Thursday, 27 August 2009

A Little Tea & A Little Chat at Persephone Books


Serendipitously both Darlene and I today have written about having tea at Persephone Books. Where Darlene was lucky enough to attend one of the shop's book chats, I was visiting to collect the prize copies that Persephone so very kindly offered Verity and I for this week's give-aways.

Last month I popped in on my way home from a job interview and spent a couple of hours in the pleasant and wonderfully welcoming company of Nicola and Lydia. Imagine my disappointment though when I first arrived to find the door locked! Lydia had to go to the loo, you see, which I promptly forgave her for. My first stop was the basement where I was in Persephone lover heaven to see all the titles stacked up and the wonderful bookcase of slightly damaged copies. If I hadn't been wearing a suit, I would have plopped myself down in front of them, amongst dust and some cobwebs (Lydia warned me of spiders), and meticulously chose copies but as it was I chose at random whilst Lydia kindly carried a box of Good Evening, Mrs Craven upstairs and put them in a lovely jute bag. As well as thanking Persephone for their generosity, I would also like to take the opportunity to express my wonder at their customer service and quality of book provided: I have bought or been sent new books in worse condition from other booksellers than the ones supplied for prize copies but Persephone are unwilling to sell anything less than pristine, which is admirable.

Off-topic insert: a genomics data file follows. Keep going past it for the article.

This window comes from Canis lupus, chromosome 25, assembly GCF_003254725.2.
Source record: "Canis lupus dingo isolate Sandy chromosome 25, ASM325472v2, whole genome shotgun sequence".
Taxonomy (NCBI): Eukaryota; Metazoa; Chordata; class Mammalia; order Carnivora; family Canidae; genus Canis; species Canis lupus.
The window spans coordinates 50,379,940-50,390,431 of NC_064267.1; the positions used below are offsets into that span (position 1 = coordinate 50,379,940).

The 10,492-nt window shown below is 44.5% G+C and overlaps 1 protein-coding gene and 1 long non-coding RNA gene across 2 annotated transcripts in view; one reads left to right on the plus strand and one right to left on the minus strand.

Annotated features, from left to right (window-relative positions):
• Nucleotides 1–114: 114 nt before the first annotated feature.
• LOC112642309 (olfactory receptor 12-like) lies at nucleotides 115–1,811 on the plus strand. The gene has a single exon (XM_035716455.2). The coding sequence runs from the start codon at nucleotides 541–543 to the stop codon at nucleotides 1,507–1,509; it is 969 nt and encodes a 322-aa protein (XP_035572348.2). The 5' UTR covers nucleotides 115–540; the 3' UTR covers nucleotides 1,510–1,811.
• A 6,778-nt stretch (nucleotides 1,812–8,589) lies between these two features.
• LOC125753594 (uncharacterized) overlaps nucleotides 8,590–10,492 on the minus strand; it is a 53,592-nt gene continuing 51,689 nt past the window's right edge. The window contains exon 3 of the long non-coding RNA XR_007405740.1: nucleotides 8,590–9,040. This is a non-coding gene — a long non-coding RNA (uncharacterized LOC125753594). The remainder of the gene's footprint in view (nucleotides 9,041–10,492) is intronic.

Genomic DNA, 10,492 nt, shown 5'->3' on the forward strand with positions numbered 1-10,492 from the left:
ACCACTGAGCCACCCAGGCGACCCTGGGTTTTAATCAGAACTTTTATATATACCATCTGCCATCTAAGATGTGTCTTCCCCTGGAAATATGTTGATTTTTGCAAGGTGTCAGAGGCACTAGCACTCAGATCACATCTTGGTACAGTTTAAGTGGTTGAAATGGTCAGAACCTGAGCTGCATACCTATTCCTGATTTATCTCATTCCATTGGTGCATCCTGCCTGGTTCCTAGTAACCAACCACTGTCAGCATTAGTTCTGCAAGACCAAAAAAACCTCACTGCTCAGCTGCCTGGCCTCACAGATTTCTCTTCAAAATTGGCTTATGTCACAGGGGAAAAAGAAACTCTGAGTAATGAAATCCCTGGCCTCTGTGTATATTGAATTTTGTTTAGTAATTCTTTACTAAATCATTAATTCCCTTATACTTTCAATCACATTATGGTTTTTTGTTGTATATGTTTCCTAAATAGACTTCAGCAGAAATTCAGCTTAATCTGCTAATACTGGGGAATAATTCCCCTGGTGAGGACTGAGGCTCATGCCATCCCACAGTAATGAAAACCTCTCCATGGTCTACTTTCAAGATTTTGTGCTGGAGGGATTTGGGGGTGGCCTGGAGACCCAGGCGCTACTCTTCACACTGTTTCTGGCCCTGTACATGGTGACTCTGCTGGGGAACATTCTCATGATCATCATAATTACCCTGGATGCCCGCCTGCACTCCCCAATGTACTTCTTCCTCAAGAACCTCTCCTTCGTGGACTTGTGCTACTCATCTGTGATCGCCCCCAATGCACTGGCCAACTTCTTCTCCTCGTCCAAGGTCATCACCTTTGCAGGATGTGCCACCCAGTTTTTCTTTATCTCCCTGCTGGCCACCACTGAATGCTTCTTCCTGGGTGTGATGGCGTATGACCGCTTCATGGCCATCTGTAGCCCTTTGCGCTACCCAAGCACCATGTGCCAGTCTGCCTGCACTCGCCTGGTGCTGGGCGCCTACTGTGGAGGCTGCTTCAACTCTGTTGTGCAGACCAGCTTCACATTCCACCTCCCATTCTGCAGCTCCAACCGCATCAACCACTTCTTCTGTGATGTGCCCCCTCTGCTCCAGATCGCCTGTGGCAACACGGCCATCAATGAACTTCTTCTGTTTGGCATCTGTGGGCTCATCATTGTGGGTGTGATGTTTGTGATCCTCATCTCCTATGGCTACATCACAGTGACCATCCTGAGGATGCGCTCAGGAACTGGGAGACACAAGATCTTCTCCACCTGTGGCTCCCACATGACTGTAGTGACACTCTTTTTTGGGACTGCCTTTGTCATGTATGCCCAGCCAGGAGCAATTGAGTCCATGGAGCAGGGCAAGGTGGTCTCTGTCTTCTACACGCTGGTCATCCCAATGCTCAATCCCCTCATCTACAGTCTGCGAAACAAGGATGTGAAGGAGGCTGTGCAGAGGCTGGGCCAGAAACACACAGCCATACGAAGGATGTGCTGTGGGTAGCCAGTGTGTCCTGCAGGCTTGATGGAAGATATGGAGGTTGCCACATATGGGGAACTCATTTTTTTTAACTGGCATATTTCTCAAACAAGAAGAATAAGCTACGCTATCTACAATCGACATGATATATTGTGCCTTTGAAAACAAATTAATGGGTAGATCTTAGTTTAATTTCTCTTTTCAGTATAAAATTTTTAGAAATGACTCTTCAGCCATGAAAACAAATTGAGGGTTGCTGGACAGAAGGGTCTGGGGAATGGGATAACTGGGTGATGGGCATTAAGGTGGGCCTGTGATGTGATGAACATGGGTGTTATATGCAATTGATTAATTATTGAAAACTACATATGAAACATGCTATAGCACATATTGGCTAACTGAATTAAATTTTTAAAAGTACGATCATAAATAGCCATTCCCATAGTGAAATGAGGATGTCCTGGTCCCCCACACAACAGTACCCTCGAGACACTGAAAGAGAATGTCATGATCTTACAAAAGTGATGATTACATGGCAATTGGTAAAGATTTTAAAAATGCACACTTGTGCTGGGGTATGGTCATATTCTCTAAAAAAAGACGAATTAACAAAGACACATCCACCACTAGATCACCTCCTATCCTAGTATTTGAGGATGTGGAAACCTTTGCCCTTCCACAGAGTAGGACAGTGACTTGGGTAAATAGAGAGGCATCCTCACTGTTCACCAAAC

Whilst waiting for Nicola, who was on her way, Lydia and I discussed our mutual Master's degrees as it transpired that we had both done similar courses at different Universities and then the Booker longlist as it had been announced the previous day (Lydia, like me, was most excited about The Quickening Maze by Adam Foulds), leading to a longer conversation about The Little Stranger, which Sarah Waters had sent as a gift to the shop, as she is a huge admirer, and which Nicola later said I was welcome to borrow if I hadn't read. Following Nicola's arrival and settling down to Elevenses (Nicola, I was charmed to notice drank from a Nancy Mitford, Pursuit of Love Penguin Classics mug) we engaged in some general literary chat, as well as discussion covering blogging and Verity's and my challenge, Simon at Stuck in a Book who is thought of highly (and rightly so), my career goals, and publishing.

The literary chat was fascinating and, in my opinion, you would be hard-pushed to find someone as enthused and passionate about literature and the book industry as Nicola Beauman. We spoke of The Group by Mary McCarthy which I had recently read and loved. I told Nicola that I thought it should be a Persephone and she is of the same mind but, regretfully, she was unable to obtain the publishing rights to it. Interestingly, the Persephone title that took the longest to obtain the rights to was The Wise Virgins by Leonard Woolf and she would also love to possess the rights to The Expendable Man within the United States.